USS Anchor ARS-13

Navyhistory.com
ABOUT US
History of Ships and Navies
Contact US
Navy Links

 

Other Sites
HistoryShopping.com
Navalshopping.com
Historycentral.com
America's Wars
Revolutionary War
War of 1812
Civil War
World War II
  US Aircraft of WW2
Vietnam War
Presidential Elections
NationbyNation.com
Multieducator Products

Anchor ARS-13

Anchor

(ARS-13: dp. 1,615; 1. 183'3"; b. 37'; dr. 14'8"; s. 12 k.; cpl. 65;
a. 13", 4 20mm; cl. Anchor)

Anchor (ARS-13) was laid down on 30 April 1942 at Stockton, Calif., by the Colberg Boat Works; launched on 13 March 1943; sponsored by Mrs. Hattie M. Stevenson; and placed in commission at Stockton on 23 October 1943, Lt. R. M. Brunner in command.

During November, the salvage ship was fitted out at Stockton and at San Francisco, Calif. Early in December, she sailed to San Diego for shakedown training and salvage operations. Anchor left the west coast soon after t he beginning or 1944, bound for Hawaii. Upon her arrival at Pearl Harbor on the 11th, she underwent a month of repair work and then was assigned to "ready duty," which involved standing by the entrance buoys to the Pearl Harbor channel and giving assistance when necessary to passing vessels. The ship also conducted torpedo recovery duty.

On 16 July, Anchor departed Pearl Harbor and sailed for Eniwetok. She operated there during August, carrying out various duties such as recovering barges, delivering mail, transporting freight and passengers, and performing salvage operations. The ship steamed to Saipan in early September and assumed duty as blastin control vessel in addition to her salvage work. On 4 November she left Saipan and sailed via Eniwetok back to Hawaii.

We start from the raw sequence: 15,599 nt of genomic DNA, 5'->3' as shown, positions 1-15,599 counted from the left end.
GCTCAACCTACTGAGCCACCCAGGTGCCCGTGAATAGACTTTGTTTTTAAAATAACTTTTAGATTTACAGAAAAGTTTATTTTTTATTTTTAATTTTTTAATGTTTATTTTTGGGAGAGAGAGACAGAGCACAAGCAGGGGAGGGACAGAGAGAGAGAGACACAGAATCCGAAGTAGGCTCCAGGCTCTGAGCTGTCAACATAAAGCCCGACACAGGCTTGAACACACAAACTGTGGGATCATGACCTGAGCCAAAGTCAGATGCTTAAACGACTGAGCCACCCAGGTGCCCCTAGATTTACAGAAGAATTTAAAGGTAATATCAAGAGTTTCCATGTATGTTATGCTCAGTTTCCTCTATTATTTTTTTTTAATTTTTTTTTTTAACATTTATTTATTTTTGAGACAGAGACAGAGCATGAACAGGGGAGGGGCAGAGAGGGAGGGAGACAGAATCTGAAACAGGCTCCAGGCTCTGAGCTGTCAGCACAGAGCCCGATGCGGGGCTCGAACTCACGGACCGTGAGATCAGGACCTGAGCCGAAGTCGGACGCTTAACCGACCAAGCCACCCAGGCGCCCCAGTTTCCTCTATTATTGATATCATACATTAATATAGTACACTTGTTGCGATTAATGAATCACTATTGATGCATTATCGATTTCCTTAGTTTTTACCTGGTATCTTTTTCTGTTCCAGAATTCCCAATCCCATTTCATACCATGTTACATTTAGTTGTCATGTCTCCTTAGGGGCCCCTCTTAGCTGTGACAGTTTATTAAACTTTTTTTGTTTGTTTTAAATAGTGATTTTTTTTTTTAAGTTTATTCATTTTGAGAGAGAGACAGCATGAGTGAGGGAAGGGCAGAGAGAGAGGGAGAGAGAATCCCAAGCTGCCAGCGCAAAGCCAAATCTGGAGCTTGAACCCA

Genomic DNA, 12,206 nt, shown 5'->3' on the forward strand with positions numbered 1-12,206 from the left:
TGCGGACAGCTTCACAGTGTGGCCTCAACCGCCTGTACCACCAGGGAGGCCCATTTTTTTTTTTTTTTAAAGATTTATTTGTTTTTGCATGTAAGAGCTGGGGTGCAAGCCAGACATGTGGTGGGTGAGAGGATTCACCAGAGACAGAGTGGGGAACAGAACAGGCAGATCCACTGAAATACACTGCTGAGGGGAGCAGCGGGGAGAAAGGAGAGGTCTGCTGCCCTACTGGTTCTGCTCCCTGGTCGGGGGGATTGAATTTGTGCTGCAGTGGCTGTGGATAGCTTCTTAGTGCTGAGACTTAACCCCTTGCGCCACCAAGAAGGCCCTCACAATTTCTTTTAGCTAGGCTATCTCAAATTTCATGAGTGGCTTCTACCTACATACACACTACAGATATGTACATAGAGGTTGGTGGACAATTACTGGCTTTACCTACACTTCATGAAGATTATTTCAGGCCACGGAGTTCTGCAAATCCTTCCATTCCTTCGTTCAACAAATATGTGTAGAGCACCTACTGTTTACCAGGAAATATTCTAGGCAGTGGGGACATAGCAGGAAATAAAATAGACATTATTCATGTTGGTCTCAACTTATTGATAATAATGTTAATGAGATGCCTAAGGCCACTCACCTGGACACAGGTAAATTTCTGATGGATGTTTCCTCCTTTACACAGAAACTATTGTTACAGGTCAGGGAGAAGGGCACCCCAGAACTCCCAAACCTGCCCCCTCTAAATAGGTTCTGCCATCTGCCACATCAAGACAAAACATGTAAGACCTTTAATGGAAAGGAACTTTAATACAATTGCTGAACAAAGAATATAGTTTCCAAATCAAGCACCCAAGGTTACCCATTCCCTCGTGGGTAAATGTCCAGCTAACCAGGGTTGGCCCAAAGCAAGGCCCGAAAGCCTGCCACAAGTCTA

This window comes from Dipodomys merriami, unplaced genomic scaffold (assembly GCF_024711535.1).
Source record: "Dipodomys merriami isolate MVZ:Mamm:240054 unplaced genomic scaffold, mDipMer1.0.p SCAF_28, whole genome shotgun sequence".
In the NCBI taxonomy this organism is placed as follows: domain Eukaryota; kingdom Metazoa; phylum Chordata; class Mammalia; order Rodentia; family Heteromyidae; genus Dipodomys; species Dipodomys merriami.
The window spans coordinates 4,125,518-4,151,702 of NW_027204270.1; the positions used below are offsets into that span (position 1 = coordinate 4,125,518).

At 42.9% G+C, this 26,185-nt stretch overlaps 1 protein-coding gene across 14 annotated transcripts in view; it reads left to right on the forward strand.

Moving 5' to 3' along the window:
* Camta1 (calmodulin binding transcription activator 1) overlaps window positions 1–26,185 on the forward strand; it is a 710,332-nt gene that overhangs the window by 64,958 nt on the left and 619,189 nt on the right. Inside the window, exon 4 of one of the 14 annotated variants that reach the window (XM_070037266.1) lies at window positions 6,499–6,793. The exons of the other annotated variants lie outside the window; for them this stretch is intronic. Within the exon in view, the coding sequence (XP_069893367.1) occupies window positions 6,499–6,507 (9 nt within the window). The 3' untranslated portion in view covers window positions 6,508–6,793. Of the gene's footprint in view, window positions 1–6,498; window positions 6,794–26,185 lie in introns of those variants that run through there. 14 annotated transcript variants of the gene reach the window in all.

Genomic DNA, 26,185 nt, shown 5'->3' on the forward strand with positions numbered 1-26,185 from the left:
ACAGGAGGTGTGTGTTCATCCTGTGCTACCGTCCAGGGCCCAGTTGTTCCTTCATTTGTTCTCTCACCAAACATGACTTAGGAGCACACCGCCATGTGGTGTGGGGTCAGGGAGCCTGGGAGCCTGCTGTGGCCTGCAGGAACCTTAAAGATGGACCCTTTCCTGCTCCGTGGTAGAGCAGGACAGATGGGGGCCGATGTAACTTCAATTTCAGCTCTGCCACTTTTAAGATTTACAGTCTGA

She reached Pearl Harbor on 21 November and entered a shipyard for repairs and alterations. Anchor left the yard on 7 February 1945 and shortly thereafter sailed for Eniwetok. She arrived there on 15 March and resumed salvage and towing operations. During that stint at Eniwetok, the ship conducted salvage operations on the merchant ship Esso Washington. She moved to Guam in early May and, after a brief availability, began torpedo recovery service. Later that month, the vessel got underway for Okinawa and arrived there on 9 June.

During the next seven months, the ship conducted salvage operations on sunken Japanese shipping and served as a blasting control and air raid control ship for the Okinawa area. On 11 June, she was among several ships that opened fire on four enemy planes attacking Allied ships in the anchorage. The combined fire shot down one raider.

The war in the Pacific ended when the Japanese capitulated on 15 August, but Anchor continued to operate at Okinawa until 23 February 1946, when she shaped a course for Hawaii. She paused briefly at Pearl Harbor before setting out on 23 March for a cruise that would take her to Guam, Peleliu, and Eniwetok. The salvage vessel left the latter port with PC-11 70 in tow and delivered her charge at Pearl Harbor on 18 June. She remained in port for four days and then got underway for the west coast of the United States.

Anchor reached Seattle, Wash., in early July. Shortly thereafter, she reversed her course and proceeded back to Pearl Harbor. After a brief stay there, the ship sailed back to the west coast. She touched at San Francisco on 26 July before sailing on to Seattle. There, reparations were begun to deactivate the ship. Anchor was p commissioned at Seattle on 16 September 1946, and her name was struck from the Navy list on 13 November 1946. The vessel was then transferred to the Maritime Administration. She was sold on 23 May 1947 to L. E. Castell, Seattle, Wash.

Anchor earned one battle star for her World War II service.